Thursday, September 22, 2011

Random thoughts on my life here in Buenos Aires (Dr. Joel Horowitz)


Everything takes place much later here. I have two dinner invitations coming up and both start at nine in the evening. I went to a talk the other night, which started at seven in the evening, and then everyone, including me, went home to eat dinner. I have been eating dinner at between 8:30 and 9:00, which is relatively early. How people do it, I am not quite sure, as I got an e-mail this morning from one of my friends at whose house I am going to arrive at 9, dated 5:30 in the morning.
The number of people who have dogs is very large. A great side feature is the dog walkers. These are people who get hired to walk dogs. Sometimes they have about ten dogs of all different sizes and breeds and they seem to get along quite well. The other morning I passed two dog walkers who seemed to be going somewhere together and it was a real sight to see the twenty or so animals peacefully trotting down the sidewalk. The large number of dogs does mean that one does have to watch carefully where one walks, as people are not necessarily good about picking up after their pets.

It is a city of cafes. People frequently meet people there and sit and drink coffee. It often comes with water and small cookies. People often eat things like medialunas which are sort of like croissants. Coffee tends to be somewhat expensive, since one is essentially renting a table. It is frequently hard to flag down a waiter when one wants to pay. (The last few years has seen the invasion of Starbucks which means all the strange things that pass as coffee at that institution and also of course much more coffee per serving. Traditionally coffee here comes in a small cup, which however carries quite a jolt.)
There seem to be many more evangelic Protestant churches than before. They are frequently housed in old movie houses and the like. Whether the increase is really as great as it appears to me, I am not sure, since I have been looking for them since I first noticed the apparent increase. One of my friends did confirm my impression.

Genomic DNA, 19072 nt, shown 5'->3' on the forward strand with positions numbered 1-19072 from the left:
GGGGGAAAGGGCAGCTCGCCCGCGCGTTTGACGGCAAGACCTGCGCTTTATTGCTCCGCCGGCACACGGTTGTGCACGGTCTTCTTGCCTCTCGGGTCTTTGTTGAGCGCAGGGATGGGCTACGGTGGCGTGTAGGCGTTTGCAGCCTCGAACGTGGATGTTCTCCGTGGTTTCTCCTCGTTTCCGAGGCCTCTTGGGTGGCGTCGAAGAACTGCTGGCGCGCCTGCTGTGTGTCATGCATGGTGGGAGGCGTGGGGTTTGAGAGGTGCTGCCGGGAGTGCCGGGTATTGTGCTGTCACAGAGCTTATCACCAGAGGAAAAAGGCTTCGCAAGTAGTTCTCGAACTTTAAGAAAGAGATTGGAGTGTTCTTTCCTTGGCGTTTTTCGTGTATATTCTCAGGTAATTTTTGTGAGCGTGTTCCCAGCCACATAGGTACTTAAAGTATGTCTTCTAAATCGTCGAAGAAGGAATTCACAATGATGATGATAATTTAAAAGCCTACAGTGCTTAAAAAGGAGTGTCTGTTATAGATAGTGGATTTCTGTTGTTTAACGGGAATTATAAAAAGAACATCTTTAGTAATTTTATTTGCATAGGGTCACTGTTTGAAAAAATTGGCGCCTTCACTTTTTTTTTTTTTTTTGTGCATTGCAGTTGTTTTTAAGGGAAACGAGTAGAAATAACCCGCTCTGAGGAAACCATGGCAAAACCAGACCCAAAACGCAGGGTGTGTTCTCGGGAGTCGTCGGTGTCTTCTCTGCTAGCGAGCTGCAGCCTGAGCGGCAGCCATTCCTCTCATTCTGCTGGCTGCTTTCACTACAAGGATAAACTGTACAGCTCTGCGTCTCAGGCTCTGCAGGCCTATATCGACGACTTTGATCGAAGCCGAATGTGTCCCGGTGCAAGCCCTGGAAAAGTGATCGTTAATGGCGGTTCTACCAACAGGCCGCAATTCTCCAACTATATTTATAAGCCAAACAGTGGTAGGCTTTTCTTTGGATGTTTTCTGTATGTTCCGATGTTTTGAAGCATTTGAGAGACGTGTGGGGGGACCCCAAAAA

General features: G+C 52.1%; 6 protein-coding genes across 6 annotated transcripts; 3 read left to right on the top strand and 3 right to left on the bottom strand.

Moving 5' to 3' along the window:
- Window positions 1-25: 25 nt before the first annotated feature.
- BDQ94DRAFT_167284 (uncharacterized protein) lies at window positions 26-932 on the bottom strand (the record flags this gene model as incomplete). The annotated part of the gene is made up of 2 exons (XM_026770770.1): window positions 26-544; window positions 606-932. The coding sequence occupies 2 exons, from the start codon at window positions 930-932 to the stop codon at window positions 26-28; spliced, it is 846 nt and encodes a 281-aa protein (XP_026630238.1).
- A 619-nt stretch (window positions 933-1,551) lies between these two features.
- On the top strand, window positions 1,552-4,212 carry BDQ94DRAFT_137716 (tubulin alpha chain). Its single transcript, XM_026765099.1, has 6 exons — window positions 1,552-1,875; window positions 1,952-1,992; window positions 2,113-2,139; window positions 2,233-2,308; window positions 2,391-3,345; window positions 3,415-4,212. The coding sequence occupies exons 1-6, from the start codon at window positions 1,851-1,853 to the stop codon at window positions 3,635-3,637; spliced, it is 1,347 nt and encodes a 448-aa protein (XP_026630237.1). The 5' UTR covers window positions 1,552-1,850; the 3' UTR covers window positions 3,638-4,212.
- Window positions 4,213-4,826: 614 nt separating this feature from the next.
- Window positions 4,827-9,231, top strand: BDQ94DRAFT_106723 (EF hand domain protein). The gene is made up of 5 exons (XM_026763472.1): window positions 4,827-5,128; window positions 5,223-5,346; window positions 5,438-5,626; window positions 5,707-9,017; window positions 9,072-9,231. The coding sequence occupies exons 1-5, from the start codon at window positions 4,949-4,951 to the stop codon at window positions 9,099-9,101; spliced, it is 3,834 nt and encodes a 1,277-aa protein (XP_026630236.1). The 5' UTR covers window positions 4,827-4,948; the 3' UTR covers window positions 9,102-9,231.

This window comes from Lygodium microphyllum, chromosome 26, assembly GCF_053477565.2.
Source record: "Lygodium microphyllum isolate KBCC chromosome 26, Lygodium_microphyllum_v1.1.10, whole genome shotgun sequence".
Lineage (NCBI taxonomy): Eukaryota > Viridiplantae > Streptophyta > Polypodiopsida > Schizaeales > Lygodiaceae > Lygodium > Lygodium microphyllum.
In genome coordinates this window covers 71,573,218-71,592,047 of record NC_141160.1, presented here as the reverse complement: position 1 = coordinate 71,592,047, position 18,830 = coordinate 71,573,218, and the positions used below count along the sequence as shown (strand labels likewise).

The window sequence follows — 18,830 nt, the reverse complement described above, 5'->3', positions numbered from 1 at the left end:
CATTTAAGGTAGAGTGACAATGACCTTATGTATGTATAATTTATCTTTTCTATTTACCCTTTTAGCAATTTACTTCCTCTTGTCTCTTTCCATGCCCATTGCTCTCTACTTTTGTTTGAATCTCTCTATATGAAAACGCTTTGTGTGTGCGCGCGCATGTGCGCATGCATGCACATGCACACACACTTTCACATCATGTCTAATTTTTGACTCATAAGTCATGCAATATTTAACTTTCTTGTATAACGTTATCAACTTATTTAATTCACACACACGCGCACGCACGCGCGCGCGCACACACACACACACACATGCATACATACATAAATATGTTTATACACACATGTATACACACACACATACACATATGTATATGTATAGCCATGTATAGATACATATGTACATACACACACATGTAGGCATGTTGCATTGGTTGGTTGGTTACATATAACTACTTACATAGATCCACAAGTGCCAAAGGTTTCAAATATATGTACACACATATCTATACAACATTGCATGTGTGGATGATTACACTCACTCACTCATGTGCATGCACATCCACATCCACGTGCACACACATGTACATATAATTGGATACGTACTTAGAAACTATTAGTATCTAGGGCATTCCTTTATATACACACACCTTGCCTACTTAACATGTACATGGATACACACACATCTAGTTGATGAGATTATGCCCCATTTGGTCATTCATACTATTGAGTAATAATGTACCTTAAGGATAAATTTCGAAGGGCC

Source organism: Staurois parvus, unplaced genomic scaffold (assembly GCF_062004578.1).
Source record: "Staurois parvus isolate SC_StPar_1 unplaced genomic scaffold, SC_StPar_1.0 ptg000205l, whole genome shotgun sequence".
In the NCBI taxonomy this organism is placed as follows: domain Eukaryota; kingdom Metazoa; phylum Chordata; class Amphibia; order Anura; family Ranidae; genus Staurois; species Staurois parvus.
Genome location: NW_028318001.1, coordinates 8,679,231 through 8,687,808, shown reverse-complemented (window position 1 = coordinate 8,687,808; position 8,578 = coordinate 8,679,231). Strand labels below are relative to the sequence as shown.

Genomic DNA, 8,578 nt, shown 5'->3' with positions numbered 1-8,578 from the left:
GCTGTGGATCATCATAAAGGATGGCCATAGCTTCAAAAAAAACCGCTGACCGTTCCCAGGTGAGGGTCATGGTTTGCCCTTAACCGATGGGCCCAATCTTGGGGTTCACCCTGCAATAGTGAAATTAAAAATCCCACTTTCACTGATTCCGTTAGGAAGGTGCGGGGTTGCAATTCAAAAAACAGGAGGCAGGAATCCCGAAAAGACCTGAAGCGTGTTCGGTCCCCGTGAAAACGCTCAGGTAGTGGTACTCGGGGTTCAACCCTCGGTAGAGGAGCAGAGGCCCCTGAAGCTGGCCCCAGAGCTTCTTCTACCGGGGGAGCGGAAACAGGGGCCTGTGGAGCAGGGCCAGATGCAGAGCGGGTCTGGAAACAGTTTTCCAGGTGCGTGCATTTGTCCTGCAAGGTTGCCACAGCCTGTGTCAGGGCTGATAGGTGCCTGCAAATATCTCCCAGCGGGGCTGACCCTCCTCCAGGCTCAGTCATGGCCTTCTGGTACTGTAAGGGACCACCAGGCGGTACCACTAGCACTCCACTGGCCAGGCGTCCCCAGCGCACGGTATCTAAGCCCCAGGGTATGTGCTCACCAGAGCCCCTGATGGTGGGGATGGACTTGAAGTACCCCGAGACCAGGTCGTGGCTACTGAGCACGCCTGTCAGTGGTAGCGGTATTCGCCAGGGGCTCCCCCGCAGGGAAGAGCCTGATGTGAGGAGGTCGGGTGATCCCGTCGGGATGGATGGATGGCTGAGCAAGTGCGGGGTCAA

There is a presidential election coming up shortly and no one seems to be paying much attention. This is a country where people usually pay a great deal of attention to politics. Why? This year the country tried a system of open primaries. The president, Cristina Fern├índez de Kirchner, won the open primary so easily that everyone seems to have given up. Most, though not all, of my friends, are not very fond of her. They along with other people would explain her success by pointing to the economy and the fact that the opposition candidates are and were numerous and weak and were unable to mount strong campaigns. This is a historic problem. Argentina has rarely been able to maintain strong opposition parties. La presidenta is in part lucky—good luck is always useful. So long as China and India keep buying soy beans at high prices, Argentina should do pretty well. The question is should Argentina be doing better and how?
Just in case anyone is worried that I am spending all of my life in libraries reading, taking photos with a digital camera and waiting for the volumes to arrive, I have not been. (Libraries here are almost all run on the European system of having to ask for books and then waiting). Last Sunday I spent the day on a friend’s sailboat sailing the river and seeing the city’s new towers from the river. It was different and it was also a very Argentine experience, as lunch was empanadas (meat pies or in this case chicken) red wine and fruit. We talked about Argentine politics and society. I also had to answer the questions that I have been getting from everyone, which is what is going on in the U.S. No one seems to be able to grasp the reasons for the rise of the far right in the US and why Obama is in such political trouble. The US is very important for Argentines and they care what happens, if only at times, because what happens in the US will impact them.

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